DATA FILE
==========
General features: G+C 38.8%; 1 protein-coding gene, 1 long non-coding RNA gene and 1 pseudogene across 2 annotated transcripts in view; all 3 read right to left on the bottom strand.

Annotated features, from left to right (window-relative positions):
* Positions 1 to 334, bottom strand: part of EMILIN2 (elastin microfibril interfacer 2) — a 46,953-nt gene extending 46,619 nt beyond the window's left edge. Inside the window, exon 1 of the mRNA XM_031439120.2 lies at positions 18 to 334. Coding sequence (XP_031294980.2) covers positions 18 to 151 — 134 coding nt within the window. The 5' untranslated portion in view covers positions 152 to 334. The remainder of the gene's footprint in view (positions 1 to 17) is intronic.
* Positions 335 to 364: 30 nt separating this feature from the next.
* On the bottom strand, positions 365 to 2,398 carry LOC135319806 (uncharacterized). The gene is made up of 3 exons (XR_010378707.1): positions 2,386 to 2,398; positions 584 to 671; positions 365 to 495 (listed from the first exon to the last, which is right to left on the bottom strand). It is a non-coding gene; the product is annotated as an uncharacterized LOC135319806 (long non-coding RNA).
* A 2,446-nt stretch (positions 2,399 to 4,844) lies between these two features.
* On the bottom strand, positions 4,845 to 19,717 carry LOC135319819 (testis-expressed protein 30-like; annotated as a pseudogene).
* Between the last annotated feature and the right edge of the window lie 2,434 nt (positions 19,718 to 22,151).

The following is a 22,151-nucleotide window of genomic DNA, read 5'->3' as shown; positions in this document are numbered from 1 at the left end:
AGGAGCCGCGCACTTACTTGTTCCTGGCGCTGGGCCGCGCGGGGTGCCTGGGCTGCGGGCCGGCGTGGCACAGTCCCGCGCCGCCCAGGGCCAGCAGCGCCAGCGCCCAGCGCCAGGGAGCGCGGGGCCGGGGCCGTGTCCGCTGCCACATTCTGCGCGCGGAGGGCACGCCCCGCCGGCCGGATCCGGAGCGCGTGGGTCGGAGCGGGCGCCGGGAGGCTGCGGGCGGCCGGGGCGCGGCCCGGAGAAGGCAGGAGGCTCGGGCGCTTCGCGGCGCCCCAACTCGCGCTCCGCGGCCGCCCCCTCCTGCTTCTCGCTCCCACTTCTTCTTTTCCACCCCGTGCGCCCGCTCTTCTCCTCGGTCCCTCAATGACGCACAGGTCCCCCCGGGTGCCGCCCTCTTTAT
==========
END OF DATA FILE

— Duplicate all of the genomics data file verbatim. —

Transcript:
General features: G+C 38.8%; 1 protein-coding gene, 1 long non-coding RNA gene and 1 pseudogene across 2 annotated transcripts in view; all 3 read right to left on the bottom strand.

Annotated features, from left to right (window-relative positions):
* Positions 1 to 334, bottom strand: part of EMILIN2 (elastin microfibril interfacer 2) — a 46,953-nt gene extending 46,619 nt beyond the window's left edge. Inside the window, exon 1 of the mRNA XM_031439120.2 lies at positions 18 to 334. Coding sequence (XP_031294980.2) covers positions 18 to 151 — 134 coding nt within the window. The 5' untranslated portion in view covers positions 152 to 334. The remainder of the gene's footprint in view (positions 1 to 17) is intronic.
* Positions 335 to 364: 30 nt separating this feature from the next.
* On the bottom strand, positions 365 to 2,398 carry LOC135319806 (uncharacterized). The gene is made up of 3 exons (XR_010378707.1): positions 2,386 to 2,398; positions 584 to 671; positions 365 to 495 (listed from the first exon to the last, which is right to left on the bottom strand). It is a non-coding gene; the product is annotated as an uncharacterized LOC135319806 (long non-coding RNA).
* A 2,446-nt stretch (positions 2,399 to 4,844) lies between these two features.
* On the bottom strand, positions 4,845 to 19,717 carry LOC135319819 (testis-expressed protein 30-like; annotated as a pseudogene).
* Between the last annotated feature and the right edge of the window lie 2,434 nt (positions 19,718 to 22,151).

The following is a 22,151-nucleotide window of genomic DNA, read 5'->3' as shown; positions in this document are numbered from 1 at the left end:
AGGAGCCGCGCACTTACTTGTTCCTGGCGCTGGGCCGCGCGGGGTGCCTGGGCTGCGGGCCGGCGTGGCACAGTCCCGCGCCGCCCAGGGCCAGCAGCGCCAGCGCCCAGCGCCAGGGAGCGCGGGGCCGGGGCCGTGTCCGCTGCCACATTCTGCGCGCGGAGGGCACGCCCCGCCGGCCGGATCCGGAGCGCGTGGGTCGGAGCGGGCGCCGGGAGGCTGCGGGCGGCCGGGGCGCGGCCCGGAGAAGGCAGGAGGCTCGGGCGCTTCGCGGCGCCCCAACTCGCGCTCCGCGGCCGCCCCCTCCTGCTTCTCGCTCCCACTTCTTCTTTTCCACCCCGTGCGCCCGCTCTTCTCCTCGGTCCCTCAATGACGCACAGGTCCCCCCGGGTGCCGCCCTCTTTAT